There was also some wasteful spending at Chelsea during this period: Thiago, Sean Wright Phillips, and Assier Del Horno spring to mind, and that’s about £45 million in fees alone. Oh, and Paulo Ferreira, another £12 million. Alright, and Mateja Kezman. There’s no denying that Mourinho bought some stinkers, but he got away with it because the core of his side was so strong. And, what of Chelsea afterwards? They had a side built around Lampard, Terry, Drogba, Cole, Essien, Carvalho, and Cech. Not a bad core to build from, five of them signed under Mourinho, and all part of Carlo Ancelotti’s double winning side three seasons later in 2009/10.


Since when have Inter ever been sensible? We shouldn’t waste too much time here, but for the sake of consistency, let’s remember where Inter were. Inter had become used to winning again under Roberto Mancini. But, without much domestic competition (following Calciopoli), what they really wanted was success in Europe, something Mancini had comprehensively failed to deliver. Mourinho made some sweeping changes to address that. Selling Zlatan – their best player – was a pretty bold move, but he got Samuel Etoo in return plus a truckload of cash. With the extra cash available he bought Lucio, Wesley Sneijder and Diego Milito, adding quality in defence, midfield and attack. All three excelled, and Inter delivered of a Champions League, Serie A and Coppa Italia treble, defeating the seemingly unbeatable Barcelona on the way.

And, then what happened? It’s true that Inter were left with a squad of older players and had neglected to invest in younger talent. But, that doesn’t entirely explain the way they completely imploded under Benitez, who was sacked in December. But, the competition in Serie A wasn’t that strong at the time, which enabled Inter to finish runners up to Milan under Leonardo (yep, that actually happened) despite their initial problems. The bigger question is whether the decision to sack Benitez when he had started to build a new side was short sighted, given the problems Inter have encountered since with injuries and the declining form of ageing players. A reminder that Inter are on their sixth manager since Mourinho left in 2010.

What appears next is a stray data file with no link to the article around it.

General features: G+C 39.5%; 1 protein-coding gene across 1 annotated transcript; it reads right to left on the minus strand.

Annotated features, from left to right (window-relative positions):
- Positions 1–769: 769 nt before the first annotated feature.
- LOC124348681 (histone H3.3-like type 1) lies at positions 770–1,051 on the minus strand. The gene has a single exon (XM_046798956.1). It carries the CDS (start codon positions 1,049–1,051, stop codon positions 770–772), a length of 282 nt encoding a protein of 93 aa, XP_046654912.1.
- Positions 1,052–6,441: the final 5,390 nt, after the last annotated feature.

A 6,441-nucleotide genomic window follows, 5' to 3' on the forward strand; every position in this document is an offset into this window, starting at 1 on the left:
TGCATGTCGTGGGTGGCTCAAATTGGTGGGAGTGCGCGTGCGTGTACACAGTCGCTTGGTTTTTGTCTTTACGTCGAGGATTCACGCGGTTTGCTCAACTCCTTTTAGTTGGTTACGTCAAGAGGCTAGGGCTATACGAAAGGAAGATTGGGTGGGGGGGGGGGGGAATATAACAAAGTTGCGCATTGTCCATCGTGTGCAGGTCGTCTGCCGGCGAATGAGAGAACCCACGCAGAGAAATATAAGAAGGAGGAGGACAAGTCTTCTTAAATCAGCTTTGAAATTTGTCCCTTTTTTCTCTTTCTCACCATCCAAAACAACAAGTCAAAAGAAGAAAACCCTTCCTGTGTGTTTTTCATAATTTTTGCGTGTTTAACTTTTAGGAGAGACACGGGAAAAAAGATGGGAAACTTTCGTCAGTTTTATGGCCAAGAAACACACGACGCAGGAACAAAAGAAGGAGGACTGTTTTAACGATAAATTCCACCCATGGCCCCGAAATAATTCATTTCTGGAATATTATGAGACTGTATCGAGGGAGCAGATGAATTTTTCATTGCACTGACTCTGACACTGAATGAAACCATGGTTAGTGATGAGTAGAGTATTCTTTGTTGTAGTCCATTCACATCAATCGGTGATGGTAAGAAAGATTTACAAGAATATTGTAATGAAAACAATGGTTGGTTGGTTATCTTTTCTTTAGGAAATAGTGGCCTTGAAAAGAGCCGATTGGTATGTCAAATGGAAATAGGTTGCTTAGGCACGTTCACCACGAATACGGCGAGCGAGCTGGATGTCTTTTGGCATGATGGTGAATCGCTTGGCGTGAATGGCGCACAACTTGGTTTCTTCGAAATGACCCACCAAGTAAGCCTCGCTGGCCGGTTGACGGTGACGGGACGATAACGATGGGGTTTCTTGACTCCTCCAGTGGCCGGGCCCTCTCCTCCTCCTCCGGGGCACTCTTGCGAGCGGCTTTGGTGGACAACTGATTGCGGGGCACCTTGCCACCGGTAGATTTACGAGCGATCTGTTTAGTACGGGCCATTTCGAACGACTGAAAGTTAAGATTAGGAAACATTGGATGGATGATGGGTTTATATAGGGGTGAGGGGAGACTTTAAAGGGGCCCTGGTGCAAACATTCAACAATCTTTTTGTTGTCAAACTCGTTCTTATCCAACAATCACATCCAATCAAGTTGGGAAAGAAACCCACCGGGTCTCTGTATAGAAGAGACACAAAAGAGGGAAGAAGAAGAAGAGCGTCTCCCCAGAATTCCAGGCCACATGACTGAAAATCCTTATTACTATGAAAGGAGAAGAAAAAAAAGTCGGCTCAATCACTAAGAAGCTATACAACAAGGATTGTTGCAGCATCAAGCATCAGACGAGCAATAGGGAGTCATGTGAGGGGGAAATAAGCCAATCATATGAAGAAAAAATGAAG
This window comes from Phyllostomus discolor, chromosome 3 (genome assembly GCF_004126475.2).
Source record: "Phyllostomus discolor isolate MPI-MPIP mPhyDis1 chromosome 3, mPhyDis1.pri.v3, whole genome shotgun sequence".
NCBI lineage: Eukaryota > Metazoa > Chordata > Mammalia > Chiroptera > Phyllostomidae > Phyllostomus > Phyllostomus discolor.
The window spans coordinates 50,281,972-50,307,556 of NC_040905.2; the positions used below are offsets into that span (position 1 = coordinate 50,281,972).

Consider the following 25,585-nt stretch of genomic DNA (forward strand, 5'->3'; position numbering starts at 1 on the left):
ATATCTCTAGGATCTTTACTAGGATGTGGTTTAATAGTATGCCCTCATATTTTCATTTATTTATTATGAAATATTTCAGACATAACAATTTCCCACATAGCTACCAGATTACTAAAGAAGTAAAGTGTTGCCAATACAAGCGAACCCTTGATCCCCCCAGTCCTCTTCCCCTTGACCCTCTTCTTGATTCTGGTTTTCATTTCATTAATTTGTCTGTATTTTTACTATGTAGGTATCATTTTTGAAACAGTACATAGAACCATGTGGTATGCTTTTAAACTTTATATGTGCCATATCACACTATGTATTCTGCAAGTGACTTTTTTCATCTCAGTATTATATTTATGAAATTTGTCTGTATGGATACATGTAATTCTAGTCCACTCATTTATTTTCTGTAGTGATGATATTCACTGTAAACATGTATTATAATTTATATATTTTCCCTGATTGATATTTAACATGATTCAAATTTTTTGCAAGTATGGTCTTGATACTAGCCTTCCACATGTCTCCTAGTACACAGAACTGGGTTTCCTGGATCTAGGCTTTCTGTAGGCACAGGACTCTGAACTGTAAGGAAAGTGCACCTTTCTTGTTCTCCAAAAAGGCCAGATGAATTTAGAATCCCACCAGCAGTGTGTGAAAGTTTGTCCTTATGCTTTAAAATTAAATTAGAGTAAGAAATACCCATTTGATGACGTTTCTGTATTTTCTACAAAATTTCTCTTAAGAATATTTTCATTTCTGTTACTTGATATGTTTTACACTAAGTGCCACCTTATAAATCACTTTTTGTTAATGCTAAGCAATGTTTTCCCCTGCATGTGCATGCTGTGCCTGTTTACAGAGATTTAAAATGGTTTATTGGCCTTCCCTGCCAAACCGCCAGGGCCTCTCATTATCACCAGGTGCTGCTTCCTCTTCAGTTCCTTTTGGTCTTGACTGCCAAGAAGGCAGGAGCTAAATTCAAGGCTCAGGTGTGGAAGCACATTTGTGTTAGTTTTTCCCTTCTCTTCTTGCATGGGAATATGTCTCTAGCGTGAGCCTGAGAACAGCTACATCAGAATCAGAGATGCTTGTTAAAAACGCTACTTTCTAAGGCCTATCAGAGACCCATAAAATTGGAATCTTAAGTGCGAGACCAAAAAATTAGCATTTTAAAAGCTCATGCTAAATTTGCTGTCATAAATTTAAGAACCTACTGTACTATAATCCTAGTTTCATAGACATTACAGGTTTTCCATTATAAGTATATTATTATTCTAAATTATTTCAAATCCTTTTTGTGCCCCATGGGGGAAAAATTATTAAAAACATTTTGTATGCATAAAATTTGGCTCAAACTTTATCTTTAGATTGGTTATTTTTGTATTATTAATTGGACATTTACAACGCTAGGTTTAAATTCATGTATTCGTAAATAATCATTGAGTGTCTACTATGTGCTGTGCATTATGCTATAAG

Real Madrid

And, finally, we have Mourinho’s time at Madrid. Mourinho was hired to break the dominance of what appeared to be an invincible Barcelona team, and deliver a tenth European Cup. By Mourinho’s standards, his spell in Madrid was the most disappointing. He managed to break Barcelona’s dominance in La Liga, but couldn’t deliver the Champions League. In the aftermath of his time in Spain, Barcelona are still set up to sustain a winning side, but what of Madrid?

Firstly, it must be recognised that nobody manages Madrid for the long-term. They’re very much like Inter in that respect. Real Madrid are constantly buying and selling players of ridiculous quality. Anyone who doesn’t make their mark pretty quickly gets cut, hence how Mourinho was able to pick up Sneijder for a bargain price for Inter.